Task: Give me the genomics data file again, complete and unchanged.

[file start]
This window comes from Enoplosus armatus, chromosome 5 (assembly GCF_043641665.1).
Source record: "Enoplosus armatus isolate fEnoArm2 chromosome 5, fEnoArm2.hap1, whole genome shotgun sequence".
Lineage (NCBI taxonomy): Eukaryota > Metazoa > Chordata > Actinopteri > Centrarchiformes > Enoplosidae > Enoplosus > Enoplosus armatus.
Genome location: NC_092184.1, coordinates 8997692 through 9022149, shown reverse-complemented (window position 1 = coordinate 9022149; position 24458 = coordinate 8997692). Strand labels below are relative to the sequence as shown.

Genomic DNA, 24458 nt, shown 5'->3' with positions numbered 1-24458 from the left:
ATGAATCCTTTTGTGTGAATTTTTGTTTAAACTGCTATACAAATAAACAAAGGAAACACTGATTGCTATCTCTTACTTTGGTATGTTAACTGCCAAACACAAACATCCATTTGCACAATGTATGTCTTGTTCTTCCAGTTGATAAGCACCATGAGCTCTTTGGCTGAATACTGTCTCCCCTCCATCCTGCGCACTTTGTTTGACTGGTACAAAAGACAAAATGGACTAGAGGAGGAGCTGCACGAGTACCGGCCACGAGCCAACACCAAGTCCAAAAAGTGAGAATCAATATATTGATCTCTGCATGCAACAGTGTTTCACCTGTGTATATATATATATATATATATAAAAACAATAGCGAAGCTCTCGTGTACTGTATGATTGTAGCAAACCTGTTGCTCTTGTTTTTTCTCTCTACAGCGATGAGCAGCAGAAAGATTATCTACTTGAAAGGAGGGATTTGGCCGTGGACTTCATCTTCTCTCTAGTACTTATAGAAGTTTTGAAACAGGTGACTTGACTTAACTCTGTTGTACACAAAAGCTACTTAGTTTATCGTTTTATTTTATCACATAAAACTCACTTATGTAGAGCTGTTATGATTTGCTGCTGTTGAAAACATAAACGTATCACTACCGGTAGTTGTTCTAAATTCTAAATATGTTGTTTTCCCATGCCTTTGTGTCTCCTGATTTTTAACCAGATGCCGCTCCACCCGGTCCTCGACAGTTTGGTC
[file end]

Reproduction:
This window comes from Enoplosus armatus, chromosome 5 (assembly GCF_043641665.1).
Source record: "Enoplosus armatus isolate fEnoArm2 chromosome 5, fEnoArm2.hap1, whole genome shotgun sequence".
Lineage (NCBI taxonomy): Eukaryota > Metazoa > Chordata > Actinopteri > Centrarchiformes > Enoplosidae > Enoplosus > Enoplosus armatus.
Genome location: NC_092184.1, coordinates 8997692 through 9022149, shown reverse-complemented (window position 1 = coordinate 9022149; position 24458 = coordinate 8997692). Strand labels below are relative to the sequence as shown.

Genomic DNA, 24458 nt, shown 5'->3' with positions numbered 1-24458 from the left:
ATGAATCCTTTTGTGTGAATTTTTGTTTAAACTGCTATACAAATAAACAAAGGAAACACTGATTGCTATCTCTTACTTTGGTATGTTAACTGCCAAACACAAACATCCATTTGCACAATGTATGTCTTGTTCTTCCAGTTGATAAGCACCATGAGCTCTTTGGCTGAATACTGTCTCCCCTCCATCCTGCGCACTTTGTTTGACTGGTACAAAAGACAAAATGGACTAGAGGAGGAGCTGCACGAGTACCGGCCACGAGCCAACACCAAGTCCAAAAAGTGAGAATCAATATATTGATCTCTGCATGCAACAGTGTTTCACCTGTGTATATATATATATATATATATAAAAACAATAGCGAAGCTCTCGTGTACTGTATGATTGTAGCAAACCTGTTGCTCTTGTTTTTTCTCTCTACAGCGATGAGCAGCAGAAAGATTATCTACTTGAAAGGAGGGATTTGGCCGTGGACTTCATCTTCTCTCTAGTACTTATAGAAGTTTTGAAACAGGTGACTTGACTTAACTCTGTTGTACACAAAAGCTACTTAGTTTATCGTTTTATTTTATCACATAAAACTCACTTATGTAGAGCTGTTATGATTTGCTGCTGTTGAAAACATAAACGTATCACTACCGGTAGTTGTTCTAAATTCTAAATATGTTGTTTTCCCATGCCTTTGTGTCTCCTGATTTTTAACCAGATGCCGCTCCACCCGGTCCTCGACAGTTTGGTC